Internet providers also deliver nearly free long-distance
As if the long-distance wars weren't enough, soon we'll be dealing with the cyberphone wars.
Thanks to aggressive marketing and bundling campaigns with computer products, marketers of Internet phone products will soon be making a play for consumers and business people who want to make virtually free long-distance calls.
The devices work by allowing users to talk to one another by compressing speech into digital data packets and piping them through Internet access connections.
"The time is right for Internet phone products to break into the market," said Danny Wettreich, CEO of DigiPhone, Dallas, which will soon break a $1 million TV, radio and print campaign from Sullivan Pattison Clevenger, Eugene, Ore. "DigiPhone and its competitors will soon take the place of e-mail because voice is a more natural way to communicate."
On the surface, the Internet phone concept is attractive. Calls are free--the user pays only for connect time with his local Internet access provider, avoiding long-distance phone companies' per-minute charges.
But the market for this type of product is still quite small. Computers must be equipped with a microphone, sound card and high-speed modem. Additionally, users can only talk to other users who have the same software.
And it will take at least a year for any product to build up a significant user base.
"Phone companies see a real opportunity with this type of product," said Daniel Nissan, VP-marketing at VocalTec, with offices in Israel and Northvale, N.J. "It's the integration of voice, computer, communication and entertainment."
"This represents an opportunity for us, and at the very least it's worth getting a better understanding for the nature of the technology and the dimensions of the market," said an AT&T spokesman.
None of the Internet phone companies has the marketing budget of an AT&T or MCI. Instead, they're trying to get their product bundled with computers, modems and other software, and onto the shelves of as many retail distributors as possible.
The first player on the field, VocalTec, estimates that since its February launch almost 1 million copies of its Internet Phone (Iphone) product have been distributed. In fact, the company in November introduced a second version of Iphone and is expected to select an ad agency by yearend for its multimillion-dollar account.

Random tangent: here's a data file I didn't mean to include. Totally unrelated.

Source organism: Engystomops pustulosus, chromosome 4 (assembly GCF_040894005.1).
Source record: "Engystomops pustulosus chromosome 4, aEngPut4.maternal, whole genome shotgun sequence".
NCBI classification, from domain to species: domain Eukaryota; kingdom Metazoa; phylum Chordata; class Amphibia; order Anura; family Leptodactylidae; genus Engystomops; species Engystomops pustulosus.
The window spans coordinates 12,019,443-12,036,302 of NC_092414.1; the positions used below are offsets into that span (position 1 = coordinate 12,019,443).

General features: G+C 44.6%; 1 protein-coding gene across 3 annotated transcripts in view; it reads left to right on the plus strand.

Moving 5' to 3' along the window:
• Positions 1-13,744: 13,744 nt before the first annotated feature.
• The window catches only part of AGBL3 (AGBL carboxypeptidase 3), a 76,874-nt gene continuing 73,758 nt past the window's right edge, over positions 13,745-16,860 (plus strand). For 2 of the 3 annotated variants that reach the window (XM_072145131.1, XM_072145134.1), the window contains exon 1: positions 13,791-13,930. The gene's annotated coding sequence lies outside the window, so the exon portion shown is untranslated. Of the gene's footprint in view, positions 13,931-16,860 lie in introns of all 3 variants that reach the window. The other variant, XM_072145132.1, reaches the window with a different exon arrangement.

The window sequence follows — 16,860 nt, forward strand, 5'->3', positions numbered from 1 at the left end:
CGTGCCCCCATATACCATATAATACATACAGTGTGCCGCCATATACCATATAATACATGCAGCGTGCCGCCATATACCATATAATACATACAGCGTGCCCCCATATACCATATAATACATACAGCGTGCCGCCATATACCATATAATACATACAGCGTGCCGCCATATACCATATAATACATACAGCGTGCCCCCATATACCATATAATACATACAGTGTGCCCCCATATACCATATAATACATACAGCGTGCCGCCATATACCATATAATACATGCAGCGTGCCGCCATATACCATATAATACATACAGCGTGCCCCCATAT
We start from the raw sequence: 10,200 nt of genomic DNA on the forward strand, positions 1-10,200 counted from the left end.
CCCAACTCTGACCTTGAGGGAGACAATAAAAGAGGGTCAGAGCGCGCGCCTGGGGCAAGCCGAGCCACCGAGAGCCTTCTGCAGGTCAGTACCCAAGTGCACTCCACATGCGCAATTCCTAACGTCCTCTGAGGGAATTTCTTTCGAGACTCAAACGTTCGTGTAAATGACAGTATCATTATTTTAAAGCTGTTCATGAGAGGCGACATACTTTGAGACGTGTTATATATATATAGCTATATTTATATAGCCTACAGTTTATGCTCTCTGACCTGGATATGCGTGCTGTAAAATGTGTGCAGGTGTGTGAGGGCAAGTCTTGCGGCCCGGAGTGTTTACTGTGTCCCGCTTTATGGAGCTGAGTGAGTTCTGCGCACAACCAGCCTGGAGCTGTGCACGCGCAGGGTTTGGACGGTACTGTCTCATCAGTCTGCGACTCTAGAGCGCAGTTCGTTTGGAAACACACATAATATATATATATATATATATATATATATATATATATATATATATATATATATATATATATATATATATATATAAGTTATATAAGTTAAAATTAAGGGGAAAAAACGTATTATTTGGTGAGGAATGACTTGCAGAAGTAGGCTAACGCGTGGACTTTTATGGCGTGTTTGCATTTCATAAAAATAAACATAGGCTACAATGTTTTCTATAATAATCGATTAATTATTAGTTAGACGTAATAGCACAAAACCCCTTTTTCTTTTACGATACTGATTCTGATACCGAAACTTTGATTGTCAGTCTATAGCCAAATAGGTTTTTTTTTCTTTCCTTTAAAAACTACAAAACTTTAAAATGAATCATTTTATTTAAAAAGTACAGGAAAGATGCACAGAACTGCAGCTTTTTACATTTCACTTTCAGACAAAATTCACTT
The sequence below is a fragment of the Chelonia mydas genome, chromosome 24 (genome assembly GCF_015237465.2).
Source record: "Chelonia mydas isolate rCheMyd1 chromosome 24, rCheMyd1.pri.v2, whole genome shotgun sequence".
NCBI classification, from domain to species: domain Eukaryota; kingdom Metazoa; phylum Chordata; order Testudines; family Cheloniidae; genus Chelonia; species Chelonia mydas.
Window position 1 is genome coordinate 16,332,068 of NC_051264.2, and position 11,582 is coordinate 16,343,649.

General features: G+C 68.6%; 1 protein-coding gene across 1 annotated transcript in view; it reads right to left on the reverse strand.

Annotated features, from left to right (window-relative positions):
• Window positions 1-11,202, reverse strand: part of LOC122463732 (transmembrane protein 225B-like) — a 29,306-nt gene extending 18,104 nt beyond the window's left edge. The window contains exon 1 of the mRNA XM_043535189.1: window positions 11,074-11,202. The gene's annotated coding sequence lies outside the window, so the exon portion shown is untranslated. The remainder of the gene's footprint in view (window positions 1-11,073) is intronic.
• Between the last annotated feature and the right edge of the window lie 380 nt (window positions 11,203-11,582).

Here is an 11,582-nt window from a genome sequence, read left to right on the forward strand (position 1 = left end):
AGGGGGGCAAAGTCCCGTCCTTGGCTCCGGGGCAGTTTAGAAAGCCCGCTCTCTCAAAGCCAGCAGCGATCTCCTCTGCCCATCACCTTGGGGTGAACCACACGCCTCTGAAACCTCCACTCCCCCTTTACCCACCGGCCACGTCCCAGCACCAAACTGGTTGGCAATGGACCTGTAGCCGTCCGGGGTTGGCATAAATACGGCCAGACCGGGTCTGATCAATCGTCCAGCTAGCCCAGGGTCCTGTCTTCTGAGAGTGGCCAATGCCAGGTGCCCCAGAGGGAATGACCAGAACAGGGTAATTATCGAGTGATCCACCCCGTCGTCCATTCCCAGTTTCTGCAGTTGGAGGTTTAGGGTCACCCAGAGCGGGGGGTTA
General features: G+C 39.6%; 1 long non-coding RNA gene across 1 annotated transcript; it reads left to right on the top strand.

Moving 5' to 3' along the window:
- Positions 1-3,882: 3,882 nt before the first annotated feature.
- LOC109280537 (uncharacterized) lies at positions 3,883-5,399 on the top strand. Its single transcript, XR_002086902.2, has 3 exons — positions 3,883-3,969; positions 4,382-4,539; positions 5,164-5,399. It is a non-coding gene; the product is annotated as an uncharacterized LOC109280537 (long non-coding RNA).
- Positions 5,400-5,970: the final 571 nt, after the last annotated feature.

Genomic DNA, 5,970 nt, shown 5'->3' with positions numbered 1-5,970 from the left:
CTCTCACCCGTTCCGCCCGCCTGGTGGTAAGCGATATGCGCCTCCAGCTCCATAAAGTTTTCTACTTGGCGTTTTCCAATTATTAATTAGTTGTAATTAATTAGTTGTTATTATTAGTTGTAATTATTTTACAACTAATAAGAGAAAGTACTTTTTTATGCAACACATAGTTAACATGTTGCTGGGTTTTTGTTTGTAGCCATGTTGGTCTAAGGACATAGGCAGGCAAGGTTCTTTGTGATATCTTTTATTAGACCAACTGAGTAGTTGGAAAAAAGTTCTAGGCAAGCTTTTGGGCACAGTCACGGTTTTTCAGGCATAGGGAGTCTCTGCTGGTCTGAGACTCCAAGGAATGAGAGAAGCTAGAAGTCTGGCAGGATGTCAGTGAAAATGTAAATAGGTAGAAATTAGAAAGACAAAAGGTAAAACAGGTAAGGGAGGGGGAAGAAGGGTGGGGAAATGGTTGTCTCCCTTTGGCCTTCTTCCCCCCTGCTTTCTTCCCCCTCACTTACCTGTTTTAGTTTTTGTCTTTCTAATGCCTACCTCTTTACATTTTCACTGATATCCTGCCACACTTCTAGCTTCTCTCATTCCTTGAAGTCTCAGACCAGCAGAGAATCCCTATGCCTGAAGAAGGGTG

VocalTec has deals to bundle its $69 software with America Online's GNN, PSINet and NetCom, among others. The company also has a distribution arrangement with Ventana, which distributes Netscape and America Online software.
Quarterdeck, Marina del Rey, Calif., launched Web Talk just last week with a print campaign by agency CKS Partners, Cupertino.
Web Talk, which retails for $50, has limited partnerships with Internet service providers including NetCom and PSINet as well as hardware and software manufacturers. The Web Talk package includes a microphone, the And Dallas-based Camelot is readying a mid-December launch for its improved $89 edition of DigiPhone, which originally launched two months ago. DigiPhone is focusing on retail store distribution and a souped-up advertising campaign to promote its product.
"Bundling software and licensing arrangements will be crucial to the success of the Internet phone providers," said Greg Wester, associate director with consultancy Yankee Group, Boston, Mass. "This is a very small marketplace, and although consumers will like the price point, they may not be ready to exchange it for quality and reliability."
The products may find their first widespread use in business settings.
"In the short term there's no threat to long-distance companies because the technology is still very clunky," said Jeffrey Kagan, president of Telecommunications Associates, Atlanta. "In the long term, it could impact the small-business or consumer markets, who talk to a select group of friends, relatives or business associates."
Quarterdeck, VocalTec and Camelot all recognize the potential an Internet phone holds for business marketers on the Web to offer customer service, sales support and Web site tours.
"We're talking to different organizations about linking between pages and using Web Talk for advertising and marketing reasons," said Michelle Messina, senior director and general manager of remote computing at Quarterdeck. "This is just the first piece in a much broader story of the convergence of communications."
Copyright December 1995 Crain Communications Inc.